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'We were surprised': Calls to remove words 'Fianna Fáil' from national anthem in public consultation

Fianna Fáil Senator Mark Daily said that there were a “number of submissions” asking for this.

Image: Oisin Keniry/INPHO

A RECENT PUBLIC consultation on the national anthem received a number of submissions proposing that the words “Fianna Fáil” are removed from Amhrán na bhFiann.

Fianna Fáil Senator Mark Daly, who coordinated the Seanad’s public consultation on the issue, said that calls to remove the name of the political party from the song is “simply populism”.

Translated as soldiers/warriors of Ireland, or of destiny, the words fianna and fáil appear in the first line of the national anthem.

“While every person is entitled to put forward their opinions on the national anthem, we were surprised to receive a number of submissions which proposed changing the lyrics of Amhrán na bhFiann,” Daly said.

There is no public support, I believe, for changing the wording of Amhrán na bhFiann.

The copyright on Amhrán na bhFiann, which was composed in 1907 by Peadar Kearney and Patrick Heeney, is due to expire – prompting the revision and review of how it should be treated by its citizens.

The song, which is written in Irish, was used by rebels during the 1916 Easter Rising, by the IRA during the War of Independence and was and was used often at military functions as a popular Irish Army tune.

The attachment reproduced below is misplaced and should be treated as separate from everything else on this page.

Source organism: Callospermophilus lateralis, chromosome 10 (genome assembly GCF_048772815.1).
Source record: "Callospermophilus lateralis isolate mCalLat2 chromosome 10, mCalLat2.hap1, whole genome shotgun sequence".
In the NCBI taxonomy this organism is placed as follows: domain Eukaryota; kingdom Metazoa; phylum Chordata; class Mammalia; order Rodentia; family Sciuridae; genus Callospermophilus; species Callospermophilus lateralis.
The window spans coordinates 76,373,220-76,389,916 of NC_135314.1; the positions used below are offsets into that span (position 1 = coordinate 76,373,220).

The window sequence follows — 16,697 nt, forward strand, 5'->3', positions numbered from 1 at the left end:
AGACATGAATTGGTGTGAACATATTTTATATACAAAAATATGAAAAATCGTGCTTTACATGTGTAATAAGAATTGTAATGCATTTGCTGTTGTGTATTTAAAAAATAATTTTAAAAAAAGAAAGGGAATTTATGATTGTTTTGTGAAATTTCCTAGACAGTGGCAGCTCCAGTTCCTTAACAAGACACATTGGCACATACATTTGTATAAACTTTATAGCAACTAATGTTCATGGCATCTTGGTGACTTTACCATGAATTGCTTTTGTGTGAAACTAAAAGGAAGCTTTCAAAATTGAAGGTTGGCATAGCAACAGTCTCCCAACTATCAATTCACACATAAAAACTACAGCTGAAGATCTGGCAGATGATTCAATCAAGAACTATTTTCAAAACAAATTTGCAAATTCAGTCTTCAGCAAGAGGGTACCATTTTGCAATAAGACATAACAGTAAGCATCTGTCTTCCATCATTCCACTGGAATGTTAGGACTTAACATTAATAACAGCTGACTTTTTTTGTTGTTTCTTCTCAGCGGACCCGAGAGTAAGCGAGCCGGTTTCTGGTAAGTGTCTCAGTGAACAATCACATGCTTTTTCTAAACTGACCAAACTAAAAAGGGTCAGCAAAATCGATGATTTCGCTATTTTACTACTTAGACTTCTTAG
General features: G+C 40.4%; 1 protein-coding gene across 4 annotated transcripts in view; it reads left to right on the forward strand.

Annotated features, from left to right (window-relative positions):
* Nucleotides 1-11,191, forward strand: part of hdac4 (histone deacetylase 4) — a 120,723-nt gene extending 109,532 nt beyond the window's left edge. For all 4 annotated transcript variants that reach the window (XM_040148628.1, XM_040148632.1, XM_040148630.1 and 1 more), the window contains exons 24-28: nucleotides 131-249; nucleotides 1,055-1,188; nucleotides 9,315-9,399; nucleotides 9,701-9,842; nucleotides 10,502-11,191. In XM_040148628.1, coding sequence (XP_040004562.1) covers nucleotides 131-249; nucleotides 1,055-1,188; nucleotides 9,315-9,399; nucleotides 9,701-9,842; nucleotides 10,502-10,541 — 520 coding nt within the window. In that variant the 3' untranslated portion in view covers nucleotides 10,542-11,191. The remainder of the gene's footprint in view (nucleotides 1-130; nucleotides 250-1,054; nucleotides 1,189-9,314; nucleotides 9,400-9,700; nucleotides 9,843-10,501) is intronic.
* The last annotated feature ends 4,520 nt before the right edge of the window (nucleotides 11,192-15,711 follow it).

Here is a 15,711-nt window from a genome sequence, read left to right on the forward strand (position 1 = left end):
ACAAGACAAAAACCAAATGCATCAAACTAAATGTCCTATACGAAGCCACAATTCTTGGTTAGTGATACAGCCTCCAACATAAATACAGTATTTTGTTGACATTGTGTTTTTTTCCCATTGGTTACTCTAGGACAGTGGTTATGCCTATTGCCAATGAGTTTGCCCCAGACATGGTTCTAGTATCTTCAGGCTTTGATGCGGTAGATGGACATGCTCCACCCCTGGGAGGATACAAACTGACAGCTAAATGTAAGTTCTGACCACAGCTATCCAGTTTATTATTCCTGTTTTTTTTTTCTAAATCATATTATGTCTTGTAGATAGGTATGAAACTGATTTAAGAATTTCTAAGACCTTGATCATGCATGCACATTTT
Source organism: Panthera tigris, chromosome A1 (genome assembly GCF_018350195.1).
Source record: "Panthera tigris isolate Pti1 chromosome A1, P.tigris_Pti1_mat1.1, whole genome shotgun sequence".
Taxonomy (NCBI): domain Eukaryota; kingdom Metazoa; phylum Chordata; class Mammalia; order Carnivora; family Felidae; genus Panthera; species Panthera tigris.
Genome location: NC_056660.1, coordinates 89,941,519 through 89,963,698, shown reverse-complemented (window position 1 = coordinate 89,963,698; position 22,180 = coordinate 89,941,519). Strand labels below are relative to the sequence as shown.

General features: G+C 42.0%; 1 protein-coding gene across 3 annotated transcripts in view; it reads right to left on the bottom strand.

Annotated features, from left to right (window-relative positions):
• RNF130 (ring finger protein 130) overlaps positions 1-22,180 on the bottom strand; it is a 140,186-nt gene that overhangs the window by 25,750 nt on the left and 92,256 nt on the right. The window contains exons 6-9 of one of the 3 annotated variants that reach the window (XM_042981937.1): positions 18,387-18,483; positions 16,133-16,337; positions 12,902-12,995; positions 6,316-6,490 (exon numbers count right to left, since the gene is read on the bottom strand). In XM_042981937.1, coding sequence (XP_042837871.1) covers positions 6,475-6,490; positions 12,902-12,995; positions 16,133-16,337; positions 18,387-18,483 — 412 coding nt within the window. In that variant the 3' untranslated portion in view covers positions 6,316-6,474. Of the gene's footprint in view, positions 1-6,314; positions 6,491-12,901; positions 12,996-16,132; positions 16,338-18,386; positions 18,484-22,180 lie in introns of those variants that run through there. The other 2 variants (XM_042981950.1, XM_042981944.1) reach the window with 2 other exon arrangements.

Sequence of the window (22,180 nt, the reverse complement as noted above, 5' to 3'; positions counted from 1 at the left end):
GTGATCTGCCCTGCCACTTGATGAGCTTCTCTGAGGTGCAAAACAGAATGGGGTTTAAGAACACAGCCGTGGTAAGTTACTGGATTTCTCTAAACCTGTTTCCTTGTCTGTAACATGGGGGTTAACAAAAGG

It was informally adopted as the national anthem of the Irish Free State in May 1924, and subsequent legislative changes up until as recently as 2013 have strengthened its legal position since.

The idea to remove these words from the national anthem was mooted several years ago, but this was ruled out by Fine Gael’s Michael Noonan.

He was responding to calls from independent TD Maureen O’Sullivan who had asked for his views on whether the phrase ‘Sinne Fianna Fáil’ should be re-translated so that it might not reflect the political party of the same name.

The line in the song, however, was written before Fianna Fáil was founded by Eamon De Valera.

Daly said: “In fact, the Irish language version, translated by Liam Ó Rinn from Peadar Kearney’s original English language version, was first published in the Freeman’s Journal on 3 April 1923, under Ó Rinn’s pen name ‘Coinneach’, three years before Fianna Fáil was even established.

Those who still harbour partisan, political positions need to reflect on their position. Amhrán na bhFiann, irrespective of one’s political loyalties, has been, and remains a source of national unity.

He added that Fianna Fáil would never support such a measure as to remove those words from the anthem.

The Seanad’s public consultations committee will meet this Tuesday to hear from the Minister for Finance, the Defence Forces, the Lord Mayor of Cork, schools, experts on copyright and members of the Deaf Community.

With reporting from Gráinne Ni Aodha.

Read: How should we protect our national anthem? The Seanad wants your input

Read: Fianna Fáil wants a new law to protect the national anthem

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Sean Murray

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